Understanding File Permissions in Linux (Unix)
In this tutorial we will introduce you to file permissions or access modes in Linux. Whenever we create a file in linux or create a directory in linux, a set of flags are associated to the file or directory which represents the permission or mode or mode of access for that particular file or directory. The permissions are set to protect the files and directories. These permissions or mode of access determines which user can perform what all actions on the file.
There are three different types of users:
The file owner, who created the file (Owner).
Then there is the defined user ownership group (Group)
And everyone else (Other)
And following are the actions allowed to the user or the type of access a user gets:
Reading the contents of the file ("Read").
Writing contents to the file ("Write").
Execute the file ("Execute").
These permissions are represented as r for read, w for write and x for execute. And for all the different type of users, these access are defined, and together it makes the file permissions.
How is Permission represented?
Well, when you use the
ls -l command to list down files and directories present inside a directory, you will see the information about the file like the user who created it, the size of the file, the time of creation and the file permissions, for example:
dr--r--r-- 2 nobody nobody 6 Jul 3 10:31 dir1
drwxrwxr-x 2 nobody nobody 6 Jul 3 16:56 dir2
drw-r--r-- 2 nobody nobody 6 Jul 3 16:56 dir3
drwx------ 2 nobody nobody 6 Jul 3 16:57 dir4
Here, the file permissions are represented as:
dr--r--r-- for dir1, where the first d represents that this is a directory(in case of a regular file it will be a - (dash) in the beginning) and the rest of it is the permissions. Here, r--r--r-- means that all the three classes of users, which is the owner, the user group and others all can just read the content of the directory.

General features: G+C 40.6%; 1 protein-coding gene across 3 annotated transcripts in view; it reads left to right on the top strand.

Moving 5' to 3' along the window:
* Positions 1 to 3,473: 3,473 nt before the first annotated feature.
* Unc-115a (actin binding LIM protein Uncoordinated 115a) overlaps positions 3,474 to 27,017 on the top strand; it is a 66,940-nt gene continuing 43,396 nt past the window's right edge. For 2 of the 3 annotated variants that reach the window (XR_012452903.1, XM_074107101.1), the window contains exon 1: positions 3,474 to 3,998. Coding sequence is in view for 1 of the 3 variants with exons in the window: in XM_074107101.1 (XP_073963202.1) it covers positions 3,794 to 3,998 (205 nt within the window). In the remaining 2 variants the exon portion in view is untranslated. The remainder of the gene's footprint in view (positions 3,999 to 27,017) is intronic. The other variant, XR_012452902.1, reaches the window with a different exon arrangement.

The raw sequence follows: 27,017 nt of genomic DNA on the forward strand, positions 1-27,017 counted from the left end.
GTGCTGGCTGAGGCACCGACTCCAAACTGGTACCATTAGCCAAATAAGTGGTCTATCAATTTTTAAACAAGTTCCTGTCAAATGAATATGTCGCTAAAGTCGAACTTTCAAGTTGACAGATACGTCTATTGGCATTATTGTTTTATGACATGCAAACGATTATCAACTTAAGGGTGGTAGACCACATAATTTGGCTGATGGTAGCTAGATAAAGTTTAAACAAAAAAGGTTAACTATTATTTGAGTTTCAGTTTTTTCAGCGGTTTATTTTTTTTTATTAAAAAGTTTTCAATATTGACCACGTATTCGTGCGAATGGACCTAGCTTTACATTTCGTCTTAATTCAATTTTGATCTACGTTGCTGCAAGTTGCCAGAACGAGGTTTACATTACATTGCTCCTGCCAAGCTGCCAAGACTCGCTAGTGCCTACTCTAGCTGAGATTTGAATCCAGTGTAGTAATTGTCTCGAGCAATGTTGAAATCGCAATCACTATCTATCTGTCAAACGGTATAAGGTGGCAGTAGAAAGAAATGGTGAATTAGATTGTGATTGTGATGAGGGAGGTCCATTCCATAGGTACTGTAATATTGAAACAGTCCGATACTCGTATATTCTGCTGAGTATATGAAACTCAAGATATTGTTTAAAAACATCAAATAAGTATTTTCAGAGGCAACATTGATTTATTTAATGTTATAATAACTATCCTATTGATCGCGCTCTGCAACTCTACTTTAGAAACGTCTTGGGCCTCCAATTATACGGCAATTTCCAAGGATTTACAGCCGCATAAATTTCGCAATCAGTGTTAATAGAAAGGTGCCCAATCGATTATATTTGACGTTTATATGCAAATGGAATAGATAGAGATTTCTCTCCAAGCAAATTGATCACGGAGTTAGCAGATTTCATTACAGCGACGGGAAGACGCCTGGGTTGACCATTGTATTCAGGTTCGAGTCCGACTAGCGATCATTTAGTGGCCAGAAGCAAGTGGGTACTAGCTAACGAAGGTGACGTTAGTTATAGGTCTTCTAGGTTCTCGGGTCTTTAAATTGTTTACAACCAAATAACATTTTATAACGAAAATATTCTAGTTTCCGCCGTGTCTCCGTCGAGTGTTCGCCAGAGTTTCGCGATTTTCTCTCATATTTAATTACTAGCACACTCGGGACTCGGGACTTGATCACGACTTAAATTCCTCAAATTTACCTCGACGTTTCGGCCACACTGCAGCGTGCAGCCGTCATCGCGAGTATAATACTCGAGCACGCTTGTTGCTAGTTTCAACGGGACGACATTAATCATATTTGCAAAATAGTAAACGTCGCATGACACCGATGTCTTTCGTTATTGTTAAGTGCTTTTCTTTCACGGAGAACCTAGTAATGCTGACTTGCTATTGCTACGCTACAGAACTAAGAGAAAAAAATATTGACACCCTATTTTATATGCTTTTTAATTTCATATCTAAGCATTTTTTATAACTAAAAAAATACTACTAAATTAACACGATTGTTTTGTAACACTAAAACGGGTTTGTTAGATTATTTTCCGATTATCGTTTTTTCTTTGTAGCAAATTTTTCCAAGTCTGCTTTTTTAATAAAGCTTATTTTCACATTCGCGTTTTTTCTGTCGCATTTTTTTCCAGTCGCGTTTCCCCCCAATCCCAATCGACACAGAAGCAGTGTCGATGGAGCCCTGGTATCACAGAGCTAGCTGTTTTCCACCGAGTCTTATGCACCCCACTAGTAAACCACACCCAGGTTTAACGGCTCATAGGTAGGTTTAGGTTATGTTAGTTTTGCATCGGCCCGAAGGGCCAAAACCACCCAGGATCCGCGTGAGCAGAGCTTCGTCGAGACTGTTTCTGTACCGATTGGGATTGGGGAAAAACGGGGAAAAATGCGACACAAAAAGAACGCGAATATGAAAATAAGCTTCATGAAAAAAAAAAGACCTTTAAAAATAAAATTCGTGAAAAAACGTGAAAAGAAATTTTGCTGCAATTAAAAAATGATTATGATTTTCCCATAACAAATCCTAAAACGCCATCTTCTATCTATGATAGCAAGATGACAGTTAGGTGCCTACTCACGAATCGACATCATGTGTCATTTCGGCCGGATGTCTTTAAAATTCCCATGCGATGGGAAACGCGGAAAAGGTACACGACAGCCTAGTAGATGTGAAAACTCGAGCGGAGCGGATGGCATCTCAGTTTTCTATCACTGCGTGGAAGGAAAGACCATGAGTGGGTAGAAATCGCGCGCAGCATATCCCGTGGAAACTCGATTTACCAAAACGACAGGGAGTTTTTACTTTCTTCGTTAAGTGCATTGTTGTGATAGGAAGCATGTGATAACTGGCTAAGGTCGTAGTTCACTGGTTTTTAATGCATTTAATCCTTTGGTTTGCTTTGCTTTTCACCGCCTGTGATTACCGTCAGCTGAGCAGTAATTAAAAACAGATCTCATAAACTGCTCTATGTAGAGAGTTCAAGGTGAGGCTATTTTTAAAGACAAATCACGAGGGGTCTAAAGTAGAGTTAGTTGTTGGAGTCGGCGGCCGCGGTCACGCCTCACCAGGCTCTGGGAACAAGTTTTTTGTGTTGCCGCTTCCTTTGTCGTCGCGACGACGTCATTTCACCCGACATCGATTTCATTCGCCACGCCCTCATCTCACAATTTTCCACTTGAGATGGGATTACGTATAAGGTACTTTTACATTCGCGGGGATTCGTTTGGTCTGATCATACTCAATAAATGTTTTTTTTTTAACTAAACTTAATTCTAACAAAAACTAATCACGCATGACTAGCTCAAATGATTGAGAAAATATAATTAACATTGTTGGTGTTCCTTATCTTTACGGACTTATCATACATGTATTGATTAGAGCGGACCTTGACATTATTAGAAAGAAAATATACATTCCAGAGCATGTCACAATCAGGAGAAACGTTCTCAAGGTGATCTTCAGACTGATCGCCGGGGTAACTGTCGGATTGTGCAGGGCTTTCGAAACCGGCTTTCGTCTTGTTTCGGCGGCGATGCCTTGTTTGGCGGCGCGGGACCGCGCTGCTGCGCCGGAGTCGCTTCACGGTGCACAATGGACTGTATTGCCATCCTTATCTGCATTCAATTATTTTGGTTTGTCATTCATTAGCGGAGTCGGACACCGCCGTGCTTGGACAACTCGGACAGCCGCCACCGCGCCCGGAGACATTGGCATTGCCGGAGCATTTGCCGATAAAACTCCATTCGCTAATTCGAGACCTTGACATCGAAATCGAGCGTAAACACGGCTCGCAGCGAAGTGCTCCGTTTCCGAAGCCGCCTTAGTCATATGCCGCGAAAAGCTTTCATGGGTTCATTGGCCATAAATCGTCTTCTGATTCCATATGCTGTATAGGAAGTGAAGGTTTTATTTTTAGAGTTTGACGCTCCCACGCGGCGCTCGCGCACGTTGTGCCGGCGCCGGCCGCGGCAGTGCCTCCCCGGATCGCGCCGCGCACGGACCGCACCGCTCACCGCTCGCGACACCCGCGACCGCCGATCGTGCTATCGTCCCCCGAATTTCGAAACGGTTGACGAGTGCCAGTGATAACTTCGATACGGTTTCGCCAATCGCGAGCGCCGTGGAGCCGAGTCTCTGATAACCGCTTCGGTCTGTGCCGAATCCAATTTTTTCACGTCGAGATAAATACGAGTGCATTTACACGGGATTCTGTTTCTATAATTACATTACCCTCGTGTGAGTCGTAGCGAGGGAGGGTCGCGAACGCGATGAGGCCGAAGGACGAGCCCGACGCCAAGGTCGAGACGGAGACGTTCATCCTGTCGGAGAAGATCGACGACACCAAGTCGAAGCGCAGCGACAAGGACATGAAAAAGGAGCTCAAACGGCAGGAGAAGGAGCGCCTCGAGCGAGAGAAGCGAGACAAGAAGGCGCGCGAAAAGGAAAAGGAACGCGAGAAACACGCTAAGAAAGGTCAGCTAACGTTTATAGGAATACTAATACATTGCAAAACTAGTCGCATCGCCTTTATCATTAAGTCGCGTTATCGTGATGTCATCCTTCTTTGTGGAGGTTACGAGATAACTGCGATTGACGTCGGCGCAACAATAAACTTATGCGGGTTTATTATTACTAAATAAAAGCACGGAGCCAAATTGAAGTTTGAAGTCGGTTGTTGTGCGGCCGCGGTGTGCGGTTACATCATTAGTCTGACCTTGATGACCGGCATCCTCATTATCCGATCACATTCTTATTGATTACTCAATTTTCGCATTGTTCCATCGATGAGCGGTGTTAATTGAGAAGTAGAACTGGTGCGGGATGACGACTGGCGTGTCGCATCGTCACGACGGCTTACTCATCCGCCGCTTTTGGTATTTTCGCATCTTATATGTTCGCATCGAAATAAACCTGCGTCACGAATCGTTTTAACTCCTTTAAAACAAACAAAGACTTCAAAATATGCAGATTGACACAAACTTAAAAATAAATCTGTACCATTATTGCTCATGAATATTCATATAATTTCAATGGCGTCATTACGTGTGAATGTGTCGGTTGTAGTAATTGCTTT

In the permission representation we have 10 characters, first one is to represent whether its for a regular file or a directory, and the next 9 characters, 3 each for every user class, represents the permissions, where r stands for read, w stands for write, x stands for execute and a dash(-) in place of any permissions means that permission is not granted to the user class.
To verify this, create a directory by running the following command:
mkdir -m 444 dir1
And then try to create a new file inside this directory using the touch command:
And you will get the following output:
touch: cannot touch dir1/text.txt: Permission denied
Similarly, the permission rwxrwxr-x means that the owner of the directory has the permission rwx(read, write and execute), user group has permission rwx(read, write and execute) and others have the permission r-x(read and execute).
The dash (-) in the permission representation means, that particular permission is not granted to the user class.
||Means all the permissions - read, write and execute are granted to the user class.
||Means the user can read and execute the file/directory but cannot write content to it.
||Means the user can only read the contents of the file/directory.
Permission representation in Octal
When we created a new directory using the
mkdir command, we provided the permission as 444, then how did this number got converted into permissions?
Well just like we have -r--r--r-- representation, in binary form we can represent it as 100100100, which in octal number is 444, here 1 represent that the permission is granted and 0 means that the permission is not granted.
Similarly, permission 755 means 111101101, which is 111 for file owner, which means the file owner has all the permissions(read, write and execute), the user group has permission 101 which is just read and execute and others also have permission 101 which means read and execute.
Similarly, we can represent the permissions in octal numbers too. Infact, when we have to change the permission of any file of any directory we use the chmod command which takes input in form of octal numbers to change the permission of the file or directory in Linux.
So this is all about permissions in Linux or any other Unix based operating system. It is a bit tricky, but once you understand it and start seeing the pattern you will know which file has what permission just by looking at the permission representation.